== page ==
A union official may personally act as a bargaining representative where the union they work for does not have coverage
Bill Tracey, Assistant Secretary of the MUA (Maritime Union of Australia) in Western Australia sought bargaining orders to the effect that Technip recognise his status as an appointed bargaining representative of employees. The employees were casuals employed on ROVs (remotely operated sub sea vehicles) in the offshore oil and gas industry. The MUA does not have coverage of ROVs (work on ROVs is covered by the AMOU (Australian Maritime Officers Union). Despite this, the employees appointed Mr Tracey as their bargaining representative. Technip refused to recognise the appointment, on the basis that the union did not have coverage and was therefore not entitled to be a bargaining representative for the agreement.
Mr Tracey argued that he was acting as a bargaining representative in his individual capacity, not in his capacity as an MUA official. Technip argued that the MUA was seeking to place itself in the position of bargaining representative through Mr Tracey (as a guise, to avoid the provisions of the Fair Work Act 2009 preventing a union from doing so unless it had relevant coverage of the employees). It was relevant that all communications from Mr Tracey to Technip were on MUA letterhead, or through the MUA mobile phone or email.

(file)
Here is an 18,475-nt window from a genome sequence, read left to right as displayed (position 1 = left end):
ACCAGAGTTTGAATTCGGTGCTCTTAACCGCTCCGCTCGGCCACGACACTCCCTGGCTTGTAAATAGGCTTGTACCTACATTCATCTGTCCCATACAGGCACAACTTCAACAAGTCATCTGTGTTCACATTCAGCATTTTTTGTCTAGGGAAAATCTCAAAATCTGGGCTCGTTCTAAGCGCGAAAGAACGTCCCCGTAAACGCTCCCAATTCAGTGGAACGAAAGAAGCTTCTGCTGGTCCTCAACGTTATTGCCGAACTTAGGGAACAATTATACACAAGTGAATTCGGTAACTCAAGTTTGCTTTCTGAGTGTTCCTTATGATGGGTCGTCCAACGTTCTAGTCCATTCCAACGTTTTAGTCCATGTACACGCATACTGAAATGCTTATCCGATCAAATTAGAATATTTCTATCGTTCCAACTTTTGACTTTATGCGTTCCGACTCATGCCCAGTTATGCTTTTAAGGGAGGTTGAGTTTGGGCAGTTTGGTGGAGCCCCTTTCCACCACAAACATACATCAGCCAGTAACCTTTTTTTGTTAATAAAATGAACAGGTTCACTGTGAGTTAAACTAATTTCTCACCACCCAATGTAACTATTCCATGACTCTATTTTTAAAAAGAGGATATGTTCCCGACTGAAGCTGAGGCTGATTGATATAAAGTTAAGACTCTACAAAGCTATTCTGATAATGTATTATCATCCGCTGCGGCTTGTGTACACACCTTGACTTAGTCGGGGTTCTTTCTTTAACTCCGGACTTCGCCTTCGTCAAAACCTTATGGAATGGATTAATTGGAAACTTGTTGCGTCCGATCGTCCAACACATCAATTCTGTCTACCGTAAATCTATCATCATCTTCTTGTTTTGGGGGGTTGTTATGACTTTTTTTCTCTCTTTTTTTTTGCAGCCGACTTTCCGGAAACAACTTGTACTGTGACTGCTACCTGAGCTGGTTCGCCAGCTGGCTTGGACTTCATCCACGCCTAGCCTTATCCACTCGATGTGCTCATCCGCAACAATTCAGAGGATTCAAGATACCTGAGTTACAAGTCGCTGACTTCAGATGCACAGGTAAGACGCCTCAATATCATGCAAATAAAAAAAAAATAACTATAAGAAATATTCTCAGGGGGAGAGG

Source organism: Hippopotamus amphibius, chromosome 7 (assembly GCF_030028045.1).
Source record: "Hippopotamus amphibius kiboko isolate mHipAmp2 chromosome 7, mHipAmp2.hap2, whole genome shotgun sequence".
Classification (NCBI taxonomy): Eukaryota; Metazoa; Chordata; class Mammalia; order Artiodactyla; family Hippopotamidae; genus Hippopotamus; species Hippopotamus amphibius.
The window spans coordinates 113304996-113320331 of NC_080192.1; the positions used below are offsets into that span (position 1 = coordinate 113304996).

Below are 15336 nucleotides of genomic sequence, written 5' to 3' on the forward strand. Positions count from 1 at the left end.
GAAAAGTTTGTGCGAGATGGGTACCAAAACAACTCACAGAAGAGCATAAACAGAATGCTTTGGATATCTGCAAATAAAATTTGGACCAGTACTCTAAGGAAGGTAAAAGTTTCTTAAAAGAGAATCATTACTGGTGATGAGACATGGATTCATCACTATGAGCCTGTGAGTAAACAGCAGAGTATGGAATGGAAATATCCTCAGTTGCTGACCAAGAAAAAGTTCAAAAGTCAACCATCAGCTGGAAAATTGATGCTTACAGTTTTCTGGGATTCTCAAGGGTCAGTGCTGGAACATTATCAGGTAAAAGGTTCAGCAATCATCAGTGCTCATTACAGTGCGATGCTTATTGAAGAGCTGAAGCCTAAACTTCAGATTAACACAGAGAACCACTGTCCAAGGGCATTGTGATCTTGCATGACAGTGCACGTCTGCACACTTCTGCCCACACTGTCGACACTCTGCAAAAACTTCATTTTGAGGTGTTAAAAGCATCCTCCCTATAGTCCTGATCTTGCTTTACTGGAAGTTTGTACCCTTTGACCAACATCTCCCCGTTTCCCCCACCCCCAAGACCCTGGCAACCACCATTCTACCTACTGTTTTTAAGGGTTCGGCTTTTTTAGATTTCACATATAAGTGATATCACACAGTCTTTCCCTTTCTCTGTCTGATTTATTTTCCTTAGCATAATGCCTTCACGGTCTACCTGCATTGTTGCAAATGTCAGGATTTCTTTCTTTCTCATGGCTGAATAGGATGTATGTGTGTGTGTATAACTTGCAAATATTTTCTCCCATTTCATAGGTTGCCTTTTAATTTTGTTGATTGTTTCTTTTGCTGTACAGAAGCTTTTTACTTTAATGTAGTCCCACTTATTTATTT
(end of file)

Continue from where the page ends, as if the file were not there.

Commissioner Cloghan found that employees are entitled to appoint any person to act as their bargaining representative, and that the fact that a person is also a union official does not prevent their appointment as a bargaining representative in their individual capacity. However, Commissioner Cloghan noted that Mr Tracey “must take steps as a private individual to distance himself from his role as Assistant Branch Secretary of the MUA”. He issued bargaining orders against Technip.